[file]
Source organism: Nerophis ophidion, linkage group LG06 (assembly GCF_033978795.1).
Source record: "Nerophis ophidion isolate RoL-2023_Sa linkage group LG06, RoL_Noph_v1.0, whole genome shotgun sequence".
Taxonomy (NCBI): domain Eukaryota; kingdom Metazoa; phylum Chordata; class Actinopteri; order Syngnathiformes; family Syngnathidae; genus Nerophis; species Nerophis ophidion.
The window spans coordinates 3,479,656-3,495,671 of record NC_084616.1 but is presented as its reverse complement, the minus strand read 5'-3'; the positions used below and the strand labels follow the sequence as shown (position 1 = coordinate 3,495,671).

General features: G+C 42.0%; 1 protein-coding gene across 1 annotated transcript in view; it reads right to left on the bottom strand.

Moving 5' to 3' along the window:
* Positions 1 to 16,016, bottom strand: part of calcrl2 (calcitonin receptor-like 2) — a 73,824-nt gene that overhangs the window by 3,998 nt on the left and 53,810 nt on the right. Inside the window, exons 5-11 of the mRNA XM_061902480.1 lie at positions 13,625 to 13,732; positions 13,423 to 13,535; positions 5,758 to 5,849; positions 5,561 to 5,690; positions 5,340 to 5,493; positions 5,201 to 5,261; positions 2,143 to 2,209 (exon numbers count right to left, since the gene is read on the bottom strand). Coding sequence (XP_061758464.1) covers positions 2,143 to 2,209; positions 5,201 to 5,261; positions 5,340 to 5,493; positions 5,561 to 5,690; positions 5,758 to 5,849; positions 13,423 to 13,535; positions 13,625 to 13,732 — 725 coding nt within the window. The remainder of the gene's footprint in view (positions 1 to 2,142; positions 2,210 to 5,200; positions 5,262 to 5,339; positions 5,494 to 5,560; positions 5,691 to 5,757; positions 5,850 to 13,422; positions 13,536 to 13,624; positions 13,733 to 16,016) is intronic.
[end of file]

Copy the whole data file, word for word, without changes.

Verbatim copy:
Source organism: Nerophis ophidion, linkage group LG06 (assembly GCF_033978795.1).
Source record: "Nerophis ophidion isolate RoL-2023_Sa linkage group LG06, RoL_Noph_v1.0, whole genome shotgun sequence".
Taxonomy (NCBI): domain Eukaryota; kingdom Metazoa; phylum Chordata; class Actinopteri; order Syngnathiformes; family Syngnathidae; genus Nerophis; species Nerophis ophidion.
The window spans coordinates 3,479,656-3,495,671 of record NC_084616.1 but is presented as its reverse complement, the minus strand read 5'-3'; the positions used below and the strand labels follow the sequence as shown (position 1 = coordinate 3,495,671).

General features: G+C 42.0%; 1 protein-coding gene across 1 annotated transcript in view; it reads right to left on the bottom strand.

Moving 5' to 3' along the window:
* Positions 1 to 16,016, bottom strand: part of calcrl2 (calcitonin receptor-like 2) — a 73,824-nt gene that overhangs the window by 3,998 nt on the left and 53,810 nt on the right. Inside the window, exons 5-11 of the mRNA XM_061902480.1 lie at positions 13,625 to 13,732; positions 13,423 to 13,535; positions 5,758 to 5,849; positions 5,561 to 5,690; positions 5,340 to 5,493; positions 5,201 to 5,261; positions 2,143 to 2,209 (exon numbers count right to left, since the gene is read on the bottom strand). Coding sequence (XP_061758464.1) covers positions 2,143 to 2,209; positions 5,201 to 5,261; positions 5,340 to 5,493; positions 5,561 to 5,690; positions 5,758 to 5,849; positions 13,423 to 13,535; positions 13,625 to 13,732 — 725 coding nt within the window. The remainder of the gene's footprint in view (positions 1 to 2,142; positions 2,210 to 5,200; positions 5,262 to 5,339; positions 5,494 to 5,560; positions 5,691 to 5,757; positions 5,850 to 13,422; positions 13,536 to 13,624; positions 13,733 to 16,016) is intronic.